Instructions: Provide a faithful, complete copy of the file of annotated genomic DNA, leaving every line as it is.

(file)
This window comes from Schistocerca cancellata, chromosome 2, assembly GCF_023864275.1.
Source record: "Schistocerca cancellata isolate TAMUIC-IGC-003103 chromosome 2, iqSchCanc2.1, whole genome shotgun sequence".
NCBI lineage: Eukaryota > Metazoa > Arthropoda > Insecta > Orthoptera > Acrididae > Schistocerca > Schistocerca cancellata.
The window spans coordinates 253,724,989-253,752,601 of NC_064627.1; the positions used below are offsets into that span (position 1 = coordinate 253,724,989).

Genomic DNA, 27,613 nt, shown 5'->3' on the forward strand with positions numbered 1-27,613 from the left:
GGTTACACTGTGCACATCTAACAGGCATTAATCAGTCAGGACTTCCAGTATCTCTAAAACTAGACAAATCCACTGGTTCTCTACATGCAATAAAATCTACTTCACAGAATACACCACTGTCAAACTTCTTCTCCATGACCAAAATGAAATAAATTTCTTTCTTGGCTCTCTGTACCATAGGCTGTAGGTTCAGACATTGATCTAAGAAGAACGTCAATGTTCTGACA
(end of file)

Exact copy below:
This window comes from Schistocerca cancellata, chromosome 2, assembly GCF_023864275.1.
Source record: "Schistocerca cancellata isolate TAMUIC-IGC-003103 chromosome 2, iqSchCanc2.1, whole genome shotgun sequence".
NCBI lineage: Eukaryota > Metazoa > Arthropoda > Insecta > Orthoptera > Acrididae > Schistocerca > Schistocerca cancellata.
The window spans coordinates 253,724,989-253,752,601 of NC_064627.1; the positions used below are offsets into that span (position 1 = coordinate 253,724,989).

Genomic DNA, 27,613 nt, shown 5'->3' on the forward strand with positions numbered 1-27,613 from the left:
GGTTACACTGTGCACATCTAACAGGCATTAATCAGTCAGGACTTCCAGTATCTCTAAAACTAGACAAATCCACTGGTTCTCTACATGCAATAAAATCTACTTCACAGAATACACCACTGTCAAACTTCTTCTCCATGACCAAAATGAAATAAATTTCTTTCTTGGCTCTCTGTACCATAGGCTGTAGGTTCAGACATTGATCTAAGAAGAACGTCAATGTTCTGACA